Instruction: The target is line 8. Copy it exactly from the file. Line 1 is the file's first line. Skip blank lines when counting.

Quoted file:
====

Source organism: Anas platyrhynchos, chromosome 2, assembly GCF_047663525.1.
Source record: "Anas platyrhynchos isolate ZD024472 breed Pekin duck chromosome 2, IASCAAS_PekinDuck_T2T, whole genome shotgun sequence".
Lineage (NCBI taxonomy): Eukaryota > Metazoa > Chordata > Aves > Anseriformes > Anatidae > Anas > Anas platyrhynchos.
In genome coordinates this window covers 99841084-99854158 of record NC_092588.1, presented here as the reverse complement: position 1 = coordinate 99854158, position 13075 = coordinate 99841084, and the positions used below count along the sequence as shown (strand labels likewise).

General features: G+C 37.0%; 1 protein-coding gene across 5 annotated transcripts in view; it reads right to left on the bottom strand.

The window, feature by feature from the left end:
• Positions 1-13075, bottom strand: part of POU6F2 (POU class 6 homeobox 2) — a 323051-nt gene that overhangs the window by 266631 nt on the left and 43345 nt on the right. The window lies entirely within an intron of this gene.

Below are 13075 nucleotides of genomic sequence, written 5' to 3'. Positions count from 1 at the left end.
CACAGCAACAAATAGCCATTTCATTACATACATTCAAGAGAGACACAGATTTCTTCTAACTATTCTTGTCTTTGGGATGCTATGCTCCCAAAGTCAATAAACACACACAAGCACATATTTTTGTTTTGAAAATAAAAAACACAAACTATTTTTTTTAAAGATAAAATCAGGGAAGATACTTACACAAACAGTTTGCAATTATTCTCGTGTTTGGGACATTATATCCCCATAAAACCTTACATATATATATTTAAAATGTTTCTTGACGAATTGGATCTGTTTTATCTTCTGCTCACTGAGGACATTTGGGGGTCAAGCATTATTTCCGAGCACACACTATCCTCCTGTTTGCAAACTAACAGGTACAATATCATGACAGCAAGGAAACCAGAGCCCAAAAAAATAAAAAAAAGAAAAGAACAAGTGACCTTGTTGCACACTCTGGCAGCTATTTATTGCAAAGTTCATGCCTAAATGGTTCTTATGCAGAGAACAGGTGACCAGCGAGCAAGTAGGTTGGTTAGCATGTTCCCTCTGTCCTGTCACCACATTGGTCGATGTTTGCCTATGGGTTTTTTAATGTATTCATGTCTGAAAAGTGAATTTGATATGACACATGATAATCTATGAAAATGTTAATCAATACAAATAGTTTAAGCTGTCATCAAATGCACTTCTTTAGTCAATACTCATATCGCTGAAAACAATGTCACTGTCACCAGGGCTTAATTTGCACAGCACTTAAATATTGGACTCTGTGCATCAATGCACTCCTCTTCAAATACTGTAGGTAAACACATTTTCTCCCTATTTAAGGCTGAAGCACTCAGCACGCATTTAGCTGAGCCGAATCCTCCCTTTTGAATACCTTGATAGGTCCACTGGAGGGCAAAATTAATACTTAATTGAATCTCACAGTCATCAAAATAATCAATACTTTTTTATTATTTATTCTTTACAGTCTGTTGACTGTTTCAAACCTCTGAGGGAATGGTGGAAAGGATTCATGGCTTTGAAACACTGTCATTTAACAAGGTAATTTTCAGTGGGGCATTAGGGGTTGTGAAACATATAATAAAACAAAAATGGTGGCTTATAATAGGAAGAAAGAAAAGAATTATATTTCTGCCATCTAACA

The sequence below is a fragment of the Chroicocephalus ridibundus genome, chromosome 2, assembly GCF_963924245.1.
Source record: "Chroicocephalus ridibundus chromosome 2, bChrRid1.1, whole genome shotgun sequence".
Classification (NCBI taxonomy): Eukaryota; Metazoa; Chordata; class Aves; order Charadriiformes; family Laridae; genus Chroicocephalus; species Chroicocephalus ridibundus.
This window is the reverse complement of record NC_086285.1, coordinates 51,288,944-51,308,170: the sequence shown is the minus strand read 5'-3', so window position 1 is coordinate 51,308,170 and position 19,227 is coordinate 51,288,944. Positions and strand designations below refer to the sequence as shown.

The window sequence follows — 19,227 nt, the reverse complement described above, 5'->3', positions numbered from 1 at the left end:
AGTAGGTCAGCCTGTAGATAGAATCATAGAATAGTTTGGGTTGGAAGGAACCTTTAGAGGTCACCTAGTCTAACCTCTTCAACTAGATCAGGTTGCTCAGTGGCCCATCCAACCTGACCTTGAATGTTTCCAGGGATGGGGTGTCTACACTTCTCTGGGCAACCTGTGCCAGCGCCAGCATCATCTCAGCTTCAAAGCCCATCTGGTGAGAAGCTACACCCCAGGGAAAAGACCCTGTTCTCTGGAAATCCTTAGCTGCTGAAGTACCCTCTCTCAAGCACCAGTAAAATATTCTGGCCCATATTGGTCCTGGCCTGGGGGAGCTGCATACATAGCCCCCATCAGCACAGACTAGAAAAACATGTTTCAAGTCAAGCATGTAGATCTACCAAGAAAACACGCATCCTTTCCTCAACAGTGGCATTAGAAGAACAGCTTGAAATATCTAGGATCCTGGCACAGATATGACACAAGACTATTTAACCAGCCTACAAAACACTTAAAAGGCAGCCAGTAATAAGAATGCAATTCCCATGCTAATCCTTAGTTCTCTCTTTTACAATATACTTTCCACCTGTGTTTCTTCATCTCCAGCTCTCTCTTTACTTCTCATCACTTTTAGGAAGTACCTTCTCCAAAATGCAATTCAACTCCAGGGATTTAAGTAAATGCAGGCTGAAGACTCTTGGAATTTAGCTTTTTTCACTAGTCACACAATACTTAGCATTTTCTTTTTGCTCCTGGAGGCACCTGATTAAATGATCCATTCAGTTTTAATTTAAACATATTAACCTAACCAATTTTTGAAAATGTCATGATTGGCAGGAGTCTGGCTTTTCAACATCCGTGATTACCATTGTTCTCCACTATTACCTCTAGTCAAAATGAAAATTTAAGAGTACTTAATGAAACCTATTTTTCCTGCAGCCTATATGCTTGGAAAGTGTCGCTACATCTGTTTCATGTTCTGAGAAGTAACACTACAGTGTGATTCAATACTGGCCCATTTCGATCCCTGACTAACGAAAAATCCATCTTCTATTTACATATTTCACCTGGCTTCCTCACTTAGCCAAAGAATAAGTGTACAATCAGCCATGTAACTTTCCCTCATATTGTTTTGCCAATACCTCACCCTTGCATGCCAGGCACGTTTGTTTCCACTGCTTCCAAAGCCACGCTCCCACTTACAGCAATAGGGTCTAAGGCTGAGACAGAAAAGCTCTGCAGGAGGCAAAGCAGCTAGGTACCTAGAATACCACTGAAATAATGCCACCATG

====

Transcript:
Below are 13075 nucleotides of genomic sequence, written 5' to 3'. Positions count from 1 at the left end.